Lonzo Ball says knee surgery was “last option,” had partial meniscus removal not repair

Kurt Helin
NBC Sports

Lonzo Ball wanted to work on his game this summer — he has undoubtedly tweaked his shot — and no player wants to spend their summer recovering from surgery.

Ball ultimately didn’t have a choice, as he said during a recent episode of “Ball In the Family,” the Facebook reality series about the Ball family. (Hat tip to the Lonzo Wire, who watches Ball in the Family so we don’t have to.)

“I got hurt a couple of times during the season and then after the season I decided to get a shot and try to take care of it that way, That didn’t work, so the last option is surgery,” Ball said.

That shot was a PRP injection Ball got not long after the season ended. Ball described the surgery as a partial removal, speaking to his father, LaVar, on the show.

“They’ve got to take it out,” Lonzo told LaVar. “They said they could repair it but it would take me six months to get back. But, if they just take it out it will only be six weeks.”

That removal was reported to be partial, not total (the total is what Dwyane Wade had and is a contributing factor to his knee issues now). Lonzo, just 20 years old, should be able to fully recover from this and not have significant knee issues due to it during his playing career. (Nothing is certain ever with surgery, and the human body wasn’t meant to run a couple of marathons a year up-and-down a hardwood floor, so there may be future issues.) Someday, like your grandfather, this knee may be able to tell Ball when it’s going to rain (arthritis is a possibility), he should be able to play on it.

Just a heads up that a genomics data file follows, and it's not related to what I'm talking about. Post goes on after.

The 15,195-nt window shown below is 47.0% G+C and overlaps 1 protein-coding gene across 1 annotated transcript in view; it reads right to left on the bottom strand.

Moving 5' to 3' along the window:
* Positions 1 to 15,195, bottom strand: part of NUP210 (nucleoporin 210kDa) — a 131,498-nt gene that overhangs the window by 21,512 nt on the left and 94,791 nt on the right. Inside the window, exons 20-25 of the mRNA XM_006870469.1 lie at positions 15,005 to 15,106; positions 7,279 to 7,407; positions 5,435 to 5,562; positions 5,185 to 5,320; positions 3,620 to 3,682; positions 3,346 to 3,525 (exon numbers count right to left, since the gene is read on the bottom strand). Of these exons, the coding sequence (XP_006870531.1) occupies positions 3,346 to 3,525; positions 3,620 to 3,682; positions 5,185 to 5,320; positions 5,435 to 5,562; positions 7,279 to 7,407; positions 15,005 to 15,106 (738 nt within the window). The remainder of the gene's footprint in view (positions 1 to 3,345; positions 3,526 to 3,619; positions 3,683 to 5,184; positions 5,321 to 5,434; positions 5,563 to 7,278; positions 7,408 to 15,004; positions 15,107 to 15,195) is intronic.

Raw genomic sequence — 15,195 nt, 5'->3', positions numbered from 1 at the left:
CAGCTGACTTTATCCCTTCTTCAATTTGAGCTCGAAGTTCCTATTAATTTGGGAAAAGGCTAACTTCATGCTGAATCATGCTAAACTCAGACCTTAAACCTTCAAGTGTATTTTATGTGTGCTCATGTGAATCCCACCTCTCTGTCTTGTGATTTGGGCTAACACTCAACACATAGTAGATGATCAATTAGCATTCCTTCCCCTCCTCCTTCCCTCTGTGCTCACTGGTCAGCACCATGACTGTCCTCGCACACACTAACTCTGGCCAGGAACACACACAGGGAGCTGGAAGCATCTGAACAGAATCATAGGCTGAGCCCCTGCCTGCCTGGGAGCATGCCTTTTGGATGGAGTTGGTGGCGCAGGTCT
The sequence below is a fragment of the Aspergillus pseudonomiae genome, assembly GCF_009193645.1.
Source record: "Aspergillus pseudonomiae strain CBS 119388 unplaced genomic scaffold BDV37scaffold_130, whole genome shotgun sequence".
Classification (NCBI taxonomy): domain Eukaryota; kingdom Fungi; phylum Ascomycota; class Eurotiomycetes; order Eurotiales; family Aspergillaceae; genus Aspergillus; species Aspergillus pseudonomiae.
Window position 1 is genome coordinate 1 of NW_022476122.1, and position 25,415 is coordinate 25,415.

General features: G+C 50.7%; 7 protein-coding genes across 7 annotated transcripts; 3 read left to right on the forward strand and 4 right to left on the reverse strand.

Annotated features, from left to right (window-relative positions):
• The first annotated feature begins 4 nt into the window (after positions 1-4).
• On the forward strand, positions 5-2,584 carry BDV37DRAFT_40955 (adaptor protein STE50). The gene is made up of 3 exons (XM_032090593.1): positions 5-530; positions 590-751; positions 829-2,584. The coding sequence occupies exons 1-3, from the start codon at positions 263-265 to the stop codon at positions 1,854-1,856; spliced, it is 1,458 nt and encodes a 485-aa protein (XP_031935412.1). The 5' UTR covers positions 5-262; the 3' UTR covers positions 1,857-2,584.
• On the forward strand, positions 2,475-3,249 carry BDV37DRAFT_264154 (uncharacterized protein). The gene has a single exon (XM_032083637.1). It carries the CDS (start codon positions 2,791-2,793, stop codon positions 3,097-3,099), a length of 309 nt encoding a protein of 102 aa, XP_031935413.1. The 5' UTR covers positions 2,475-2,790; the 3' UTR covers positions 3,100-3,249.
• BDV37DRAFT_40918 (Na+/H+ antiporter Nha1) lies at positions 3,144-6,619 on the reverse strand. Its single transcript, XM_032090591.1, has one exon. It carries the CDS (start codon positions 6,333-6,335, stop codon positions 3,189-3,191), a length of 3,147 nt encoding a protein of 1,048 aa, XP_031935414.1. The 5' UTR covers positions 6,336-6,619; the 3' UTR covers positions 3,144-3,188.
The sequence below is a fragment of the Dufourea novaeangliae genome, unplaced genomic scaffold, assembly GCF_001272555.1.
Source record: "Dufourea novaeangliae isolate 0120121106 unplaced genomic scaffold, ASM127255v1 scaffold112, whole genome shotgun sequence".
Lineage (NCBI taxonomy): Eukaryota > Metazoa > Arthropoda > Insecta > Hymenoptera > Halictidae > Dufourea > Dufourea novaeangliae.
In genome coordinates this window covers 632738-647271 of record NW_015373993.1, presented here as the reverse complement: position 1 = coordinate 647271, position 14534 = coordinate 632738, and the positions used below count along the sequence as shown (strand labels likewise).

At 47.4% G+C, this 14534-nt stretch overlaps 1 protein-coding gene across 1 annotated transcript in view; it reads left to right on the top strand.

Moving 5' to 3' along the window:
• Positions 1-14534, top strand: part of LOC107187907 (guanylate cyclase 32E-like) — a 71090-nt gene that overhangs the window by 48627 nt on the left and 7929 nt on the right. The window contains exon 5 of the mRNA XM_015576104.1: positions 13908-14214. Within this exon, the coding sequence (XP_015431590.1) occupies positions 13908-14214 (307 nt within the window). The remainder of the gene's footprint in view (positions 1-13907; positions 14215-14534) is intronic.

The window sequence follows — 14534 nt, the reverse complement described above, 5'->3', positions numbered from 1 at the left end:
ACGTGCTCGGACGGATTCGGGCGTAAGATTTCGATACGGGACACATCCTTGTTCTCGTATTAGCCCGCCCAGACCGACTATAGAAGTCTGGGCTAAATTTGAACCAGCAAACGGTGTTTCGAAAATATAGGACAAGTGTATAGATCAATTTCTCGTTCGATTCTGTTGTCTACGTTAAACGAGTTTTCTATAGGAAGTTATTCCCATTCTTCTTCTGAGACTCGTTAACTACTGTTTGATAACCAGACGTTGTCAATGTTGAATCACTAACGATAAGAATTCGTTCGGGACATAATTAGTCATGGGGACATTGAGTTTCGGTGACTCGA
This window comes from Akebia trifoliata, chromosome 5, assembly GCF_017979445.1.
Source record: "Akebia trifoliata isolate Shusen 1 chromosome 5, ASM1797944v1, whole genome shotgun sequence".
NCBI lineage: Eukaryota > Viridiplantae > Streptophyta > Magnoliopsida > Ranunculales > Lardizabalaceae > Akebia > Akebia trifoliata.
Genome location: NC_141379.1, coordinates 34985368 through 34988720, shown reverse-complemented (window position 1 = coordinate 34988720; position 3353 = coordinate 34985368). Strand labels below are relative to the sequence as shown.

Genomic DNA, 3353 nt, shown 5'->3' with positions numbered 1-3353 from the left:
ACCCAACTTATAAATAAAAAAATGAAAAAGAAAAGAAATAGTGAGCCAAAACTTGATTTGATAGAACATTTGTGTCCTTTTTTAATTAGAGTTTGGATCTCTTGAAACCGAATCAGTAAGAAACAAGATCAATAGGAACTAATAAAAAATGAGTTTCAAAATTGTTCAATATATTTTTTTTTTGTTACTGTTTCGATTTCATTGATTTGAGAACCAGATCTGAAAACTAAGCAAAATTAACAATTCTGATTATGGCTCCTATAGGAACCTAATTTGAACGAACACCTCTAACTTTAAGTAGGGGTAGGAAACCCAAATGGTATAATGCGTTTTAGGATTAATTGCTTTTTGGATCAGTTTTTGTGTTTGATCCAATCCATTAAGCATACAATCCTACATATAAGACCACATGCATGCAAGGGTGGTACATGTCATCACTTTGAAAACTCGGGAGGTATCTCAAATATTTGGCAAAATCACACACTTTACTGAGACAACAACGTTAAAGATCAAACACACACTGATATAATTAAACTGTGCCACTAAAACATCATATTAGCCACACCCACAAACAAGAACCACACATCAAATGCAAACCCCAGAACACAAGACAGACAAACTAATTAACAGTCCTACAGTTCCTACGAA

Ball has a lot to prove this season. The Lakers with LeBron James are a win-now team and the entire young Lakers core needs to prove they can take a step forward and contribute to that. Ball has skills that can fit with the new reality — his ability to push the pace and get others involved are at the heart of that — but he needs to prove he can play well off the ball, and that he has become more of a scoring threat, both with his jumper and finishing around the rim. While I expect he will be better at this than his critics do (Ball played off the ball at UCLA a lot and was a good cutter who hit his spot up chances at a fair rate) he’s got to prove it now at an NBA level.

If not, Rajon Rondo and Josh Hart are right there in the mix, ready to go.

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